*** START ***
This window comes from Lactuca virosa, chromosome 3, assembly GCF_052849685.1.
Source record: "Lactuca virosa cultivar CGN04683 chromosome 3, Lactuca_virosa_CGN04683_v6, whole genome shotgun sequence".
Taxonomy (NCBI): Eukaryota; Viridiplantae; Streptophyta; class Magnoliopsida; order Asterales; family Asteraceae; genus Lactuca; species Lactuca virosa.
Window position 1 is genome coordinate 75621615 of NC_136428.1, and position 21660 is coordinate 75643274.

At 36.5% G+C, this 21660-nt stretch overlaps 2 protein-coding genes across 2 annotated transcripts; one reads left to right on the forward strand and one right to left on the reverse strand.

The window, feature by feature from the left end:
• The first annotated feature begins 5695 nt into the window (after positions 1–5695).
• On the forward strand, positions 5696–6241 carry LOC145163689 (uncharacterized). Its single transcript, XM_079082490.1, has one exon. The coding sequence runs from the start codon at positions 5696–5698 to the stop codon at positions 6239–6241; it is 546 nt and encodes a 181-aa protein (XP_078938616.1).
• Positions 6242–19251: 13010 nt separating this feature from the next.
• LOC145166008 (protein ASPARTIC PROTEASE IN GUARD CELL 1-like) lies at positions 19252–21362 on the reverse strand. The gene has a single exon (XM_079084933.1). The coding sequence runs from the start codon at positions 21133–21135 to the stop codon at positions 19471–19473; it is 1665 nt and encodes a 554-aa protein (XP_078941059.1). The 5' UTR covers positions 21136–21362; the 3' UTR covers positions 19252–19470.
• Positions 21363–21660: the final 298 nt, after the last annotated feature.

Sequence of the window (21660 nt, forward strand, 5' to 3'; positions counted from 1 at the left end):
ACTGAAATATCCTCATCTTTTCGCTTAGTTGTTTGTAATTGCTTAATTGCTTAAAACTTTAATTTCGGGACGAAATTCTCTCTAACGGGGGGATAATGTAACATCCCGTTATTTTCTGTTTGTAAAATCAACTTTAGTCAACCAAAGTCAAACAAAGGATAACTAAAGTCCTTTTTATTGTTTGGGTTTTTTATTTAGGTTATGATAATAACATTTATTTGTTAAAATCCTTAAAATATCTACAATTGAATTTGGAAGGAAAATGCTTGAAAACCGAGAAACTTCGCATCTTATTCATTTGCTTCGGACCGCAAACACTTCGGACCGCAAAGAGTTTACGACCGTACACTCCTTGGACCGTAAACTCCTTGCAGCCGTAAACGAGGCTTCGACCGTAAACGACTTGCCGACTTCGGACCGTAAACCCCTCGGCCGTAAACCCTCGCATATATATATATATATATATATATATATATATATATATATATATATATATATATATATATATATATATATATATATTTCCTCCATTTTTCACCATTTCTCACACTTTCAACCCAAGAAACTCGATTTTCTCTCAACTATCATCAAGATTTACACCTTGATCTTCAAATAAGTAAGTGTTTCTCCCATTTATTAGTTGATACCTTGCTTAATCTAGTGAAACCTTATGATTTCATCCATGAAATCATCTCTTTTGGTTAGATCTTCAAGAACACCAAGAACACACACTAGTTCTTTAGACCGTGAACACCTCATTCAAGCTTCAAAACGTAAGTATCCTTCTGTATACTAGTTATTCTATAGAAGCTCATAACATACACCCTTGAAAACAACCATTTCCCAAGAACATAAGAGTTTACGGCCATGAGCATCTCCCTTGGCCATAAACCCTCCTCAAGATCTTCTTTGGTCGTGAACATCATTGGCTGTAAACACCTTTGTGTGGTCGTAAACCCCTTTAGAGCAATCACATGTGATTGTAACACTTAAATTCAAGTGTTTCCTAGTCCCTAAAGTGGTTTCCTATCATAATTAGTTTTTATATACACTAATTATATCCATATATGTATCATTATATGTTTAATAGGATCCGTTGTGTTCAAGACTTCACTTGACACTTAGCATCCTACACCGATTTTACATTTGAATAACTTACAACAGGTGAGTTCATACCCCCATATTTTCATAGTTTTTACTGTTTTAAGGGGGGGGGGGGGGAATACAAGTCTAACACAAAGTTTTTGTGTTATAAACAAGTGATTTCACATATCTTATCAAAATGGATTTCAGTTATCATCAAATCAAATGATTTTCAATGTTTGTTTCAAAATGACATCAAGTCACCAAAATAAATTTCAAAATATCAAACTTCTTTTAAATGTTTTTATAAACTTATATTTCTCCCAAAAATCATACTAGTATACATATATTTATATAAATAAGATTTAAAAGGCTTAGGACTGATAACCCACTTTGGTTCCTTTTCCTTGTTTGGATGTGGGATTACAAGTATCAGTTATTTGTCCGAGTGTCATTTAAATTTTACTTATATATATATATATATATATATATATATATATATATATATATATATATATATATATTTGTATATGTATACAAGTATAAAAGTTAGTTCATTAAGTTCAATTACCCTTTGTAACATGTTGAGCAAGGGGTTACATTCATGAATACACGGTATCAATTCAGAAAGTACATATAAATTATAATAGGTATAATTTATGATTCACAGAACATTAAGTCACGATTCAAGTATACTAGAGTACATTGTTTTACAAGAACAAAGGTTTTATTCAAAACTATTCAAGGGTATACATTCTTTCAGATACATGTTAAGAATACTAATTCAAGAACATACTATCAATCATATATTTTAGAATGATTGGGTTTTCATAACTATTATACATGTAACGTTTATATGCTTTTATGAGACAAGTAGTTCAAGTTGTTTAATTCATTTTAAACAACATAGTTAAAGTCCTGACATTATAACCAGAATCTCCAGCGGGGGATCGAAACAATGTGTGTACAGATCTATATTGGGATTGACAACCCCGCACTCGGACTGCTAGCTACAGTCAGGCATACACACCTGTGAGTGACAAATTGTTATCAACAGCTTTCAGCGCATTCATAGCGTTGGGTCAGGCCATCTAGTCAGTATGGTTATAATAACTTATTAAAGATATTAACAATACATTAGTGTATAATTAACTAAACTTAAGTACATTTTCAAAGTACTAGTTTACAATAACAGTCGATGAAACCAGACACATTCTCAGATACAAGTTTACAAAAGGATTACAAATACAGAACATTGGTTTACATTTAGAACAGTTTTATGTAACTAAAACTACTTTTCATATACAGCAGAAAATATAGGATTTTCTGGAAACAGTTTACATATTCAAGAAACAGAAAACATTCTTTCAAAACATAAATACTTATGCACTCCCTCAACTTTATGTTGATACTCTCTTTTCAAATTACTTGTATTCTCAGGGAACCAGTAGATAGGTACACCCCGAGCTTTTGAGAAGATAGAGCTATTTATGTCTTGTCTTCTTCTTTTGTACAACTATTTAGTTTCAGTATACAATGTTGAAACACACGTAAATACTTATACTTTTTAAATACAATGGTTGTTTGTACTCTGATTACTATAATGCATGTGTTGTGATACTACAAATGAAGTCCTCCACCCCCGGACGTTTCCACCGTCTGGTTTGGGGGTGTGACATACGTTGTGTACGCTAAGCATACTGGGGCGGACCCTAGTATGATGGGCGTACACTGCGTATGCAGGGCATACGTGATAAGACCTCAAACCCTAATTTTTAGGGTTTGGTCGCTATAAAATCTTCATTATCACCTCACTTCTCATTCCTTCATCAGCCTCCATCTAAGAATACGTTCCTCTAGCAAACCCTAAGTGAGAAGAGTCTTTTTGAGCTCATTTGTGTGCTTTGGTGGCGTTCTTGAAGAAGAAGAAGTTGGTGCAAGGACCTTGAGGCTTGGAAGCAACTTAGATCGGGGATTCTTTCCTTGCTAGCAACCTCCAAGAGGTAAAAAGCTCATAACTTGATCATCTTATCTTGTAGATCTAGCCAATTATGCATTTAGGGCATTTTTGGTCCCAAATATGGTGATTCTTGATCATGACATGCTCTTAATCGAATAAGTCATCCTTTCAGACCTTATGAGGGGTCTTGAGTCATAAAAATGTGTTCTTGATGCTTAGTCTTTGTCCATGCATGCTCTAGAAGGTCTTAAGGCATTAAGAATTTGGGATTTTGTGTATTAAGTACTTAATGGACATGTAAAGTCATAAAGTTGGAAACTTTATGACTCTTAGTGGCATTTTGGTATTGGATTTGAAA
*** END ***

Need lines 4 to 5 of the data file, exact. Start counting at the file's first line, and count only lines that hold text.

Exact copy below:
Window position 1 is genome coordinate 75621615 of NC_136428.1, and position 21660 is coordinate 75643274.

At 36.5% G+C, this 21660-nt stretch overlaps 2 protein-coding genes across 2 annotated transcripts; one reads left to right on the forward strand and one right to left on the reverse strand.